Archive for August, 2010

“Crush video” vote in Congress shows silliness runs deep

Back in 1999, as a Member of Congress, I cast one of 42 votes against a proposed federal law that would ban the depiction of animal cruelty.  The bill passed overwhelmingly, and was signed into law by then-President Clinton.  I voted against the measure not because I endorsed or favored the activity proposed to be federally banned — so-called “crush videos” of animals being killed, generally by women’s feet in high heels.  I had never heard that such a disgusting and ridiculous fetish even existed, before the measure was presented to us in the House that year.  I voted against it — as I suspect did all other 41 “nay” votes — because there was simply no need or constitutional basis for a federal law criminalizing such behavior.  Animal cruelty laws in every state already addressed the problem.

This past April, more than a decade after the 1999 law went into effect, the Supreme Court struck it down, as being impermissibly vague and overly broad; and specifically violative of the …

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Internet gambling freedom boosted by House committee vote

In 2006, the then-Republican led Congress passed legislation effectively outlawing Internet gambling; the legislation was signed into law by a Republican president, George W. Bush.  While the “Unlawful Internet Gambling Enforcement Act of 2006″ has hardly succeeded in stopping people from engaging in Internet wagering (on-line poker, for example, remains a lucrative sport – accounting for more than $6 billion in revenues in the U. S. alone), the law clearly has chilled development of on-line gambling in the U.S. as compared to other countries.  Earlier this year, for example, a British citizen was sentenced to nearly three years in a federal prison after being pressured to plead guilty to federal racketeering charges stemming from his role as CEO of an overseas on-line gambling operation.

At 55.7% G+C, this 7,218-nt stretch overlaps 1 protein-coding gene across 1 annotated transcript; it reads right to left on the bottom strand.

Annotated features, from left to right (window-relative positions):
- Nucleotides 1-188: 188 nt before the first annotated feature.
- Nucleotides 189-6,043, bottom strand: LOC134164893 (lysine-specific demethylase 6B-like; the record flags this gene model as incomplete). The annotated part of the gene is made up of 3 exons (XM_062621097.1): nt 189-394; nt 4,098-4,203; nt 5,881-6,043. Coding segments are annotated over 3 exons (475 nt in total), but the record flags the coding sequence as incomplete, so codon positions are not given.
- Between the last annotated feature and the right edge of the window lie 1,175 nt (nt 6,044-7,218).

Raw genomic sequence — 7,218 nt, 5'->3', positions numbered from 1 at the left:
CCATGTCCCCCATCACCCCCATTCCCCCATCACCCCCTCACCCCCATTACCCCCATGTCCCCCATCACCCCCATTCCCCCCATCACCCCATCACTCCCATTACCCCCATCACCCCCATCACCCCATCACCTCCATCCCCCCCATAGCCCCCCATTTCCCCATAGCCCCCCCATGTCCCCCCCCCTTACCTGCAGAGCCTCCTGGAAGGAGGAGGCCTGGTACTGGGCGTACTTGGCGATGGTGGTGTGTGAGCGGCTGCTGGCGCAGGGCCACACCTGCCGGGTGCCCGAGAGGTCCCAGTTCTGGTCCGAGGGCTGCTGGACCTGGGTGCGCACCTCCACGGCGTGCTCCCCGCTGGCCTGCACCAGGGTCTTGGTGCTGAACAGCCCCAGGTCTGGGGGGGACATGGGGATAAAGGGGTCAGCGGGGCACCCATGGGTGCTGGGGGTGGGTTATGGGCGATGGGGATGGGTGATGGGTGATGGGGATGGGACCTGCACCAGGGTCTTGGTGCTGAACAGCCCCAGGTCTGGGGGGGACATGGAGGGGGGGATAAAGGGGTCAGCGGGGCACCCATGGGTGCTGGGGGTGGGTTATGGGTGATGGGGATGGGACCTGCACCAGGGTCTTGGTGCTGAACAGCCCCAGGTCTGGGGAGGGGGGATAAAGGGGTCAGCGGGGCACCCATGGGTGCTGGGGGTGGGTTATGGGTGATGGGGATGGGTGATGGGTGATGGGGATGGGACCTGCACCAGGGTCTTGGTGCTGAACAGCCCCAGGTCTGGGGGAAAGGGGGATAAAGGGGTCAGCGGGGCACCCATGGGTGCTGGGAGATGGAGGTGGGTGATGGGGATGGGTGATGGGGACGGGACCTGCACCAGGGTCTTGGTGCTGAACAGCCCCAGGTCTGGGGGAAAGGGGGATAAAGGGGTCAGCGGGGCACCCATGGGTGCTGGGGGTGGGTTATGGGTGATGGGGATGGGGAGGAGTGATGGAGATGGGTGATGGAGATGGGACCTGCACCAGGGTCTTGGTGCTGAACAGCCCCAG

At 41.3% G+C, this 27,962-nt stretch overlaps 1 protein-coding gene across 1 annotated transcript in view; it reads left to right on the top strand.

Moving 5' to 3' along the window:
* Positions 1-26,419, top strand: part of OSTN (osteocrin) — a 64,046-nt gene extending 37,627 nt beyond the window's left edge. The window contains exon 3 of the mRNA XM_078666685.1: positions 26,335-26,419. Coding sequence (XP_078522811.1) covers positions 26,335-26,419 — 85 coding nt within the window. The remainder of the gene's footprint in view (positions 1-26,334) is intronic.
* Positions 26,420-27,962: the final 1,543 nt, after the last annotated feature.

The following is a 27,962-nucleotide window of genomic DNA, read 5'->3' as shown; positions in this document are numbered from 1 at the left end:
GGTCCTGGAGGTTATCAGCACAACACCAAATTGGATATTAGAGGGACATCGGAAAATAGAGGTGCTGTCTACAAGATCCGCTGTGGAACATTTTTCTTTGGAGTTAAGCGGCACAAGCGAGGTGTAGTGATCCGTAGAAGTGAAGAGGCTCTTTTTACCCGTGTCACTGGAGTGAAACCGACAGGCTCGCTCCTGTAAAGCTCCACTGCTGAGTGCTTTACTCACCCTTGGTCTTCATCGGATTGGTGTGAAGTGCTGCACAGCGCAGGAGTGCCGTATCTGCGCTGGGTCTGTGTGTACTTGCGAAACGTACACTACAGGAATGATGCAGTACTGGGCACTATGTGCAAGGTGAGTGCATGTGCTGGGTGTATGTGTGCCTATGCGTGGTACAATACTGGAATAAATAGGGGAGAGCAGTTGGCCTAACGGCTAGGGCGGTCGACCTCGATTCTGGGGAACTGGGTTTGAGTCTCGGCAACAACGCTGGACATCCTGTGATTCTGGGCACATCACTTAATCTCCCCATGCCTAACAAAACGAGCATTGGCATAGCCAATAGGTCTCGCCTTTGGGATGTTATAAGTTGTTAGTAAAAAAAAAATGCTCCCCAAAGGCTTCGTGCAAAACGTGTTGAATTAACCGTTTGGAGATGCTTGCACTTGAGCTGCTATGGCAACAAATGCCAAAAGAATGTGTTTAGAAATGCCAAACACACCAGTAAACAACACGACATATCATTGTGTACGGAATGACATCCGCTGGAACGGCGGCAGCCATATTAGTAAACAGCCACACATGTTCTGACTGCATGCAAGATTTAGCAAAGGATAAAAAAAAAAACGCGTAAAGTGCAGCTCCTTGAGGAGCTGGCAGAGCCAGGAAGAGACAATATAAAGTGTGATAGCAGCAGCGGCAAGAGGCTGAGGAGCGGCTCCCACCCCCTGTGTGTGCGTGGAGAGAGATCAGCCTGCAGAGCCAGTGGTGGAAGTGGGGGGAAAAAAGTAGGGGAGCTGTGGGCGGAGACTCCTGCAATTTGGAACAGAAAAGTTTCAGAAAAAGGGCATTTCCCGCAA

However, as pressures mount in the U.S. to takes steps to increase government tax revenues, efforts to repeal or at least loosen parts of the 2006 anti-Internet gambling act, are gaining …

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Second engine for F-35 fighter makes sense

The largest fighter plane contract in U.S. history is set to enter the production phase, with aerospace giant Lockheed-Martin front and center as the prime contractor.  Lockheed plants all over the country, including the massive one in Marietta, Georgia which will assemble the center wing section, are preparing to produce the multi-role tactical fighter.  Yet, even as Lockheed and dozens of other facilities across the country and overseas are gearing up, a major funding battle regarding the engine for the single-engine fighter continues to boil in the halls of Congress.

Production of the F-35 comes as assembly of its bigger brother — the twin-engine, air superiority fighter, the F-22 “Raptor” — nears the end of its truncated, 187-plane production run.  While both aircraft share much in common in terms of their design and stealth capabilities, the differences are significant.

The F-22 was designed in the Cold-War era, when the country’s major adversary was the Soviet Union; and …

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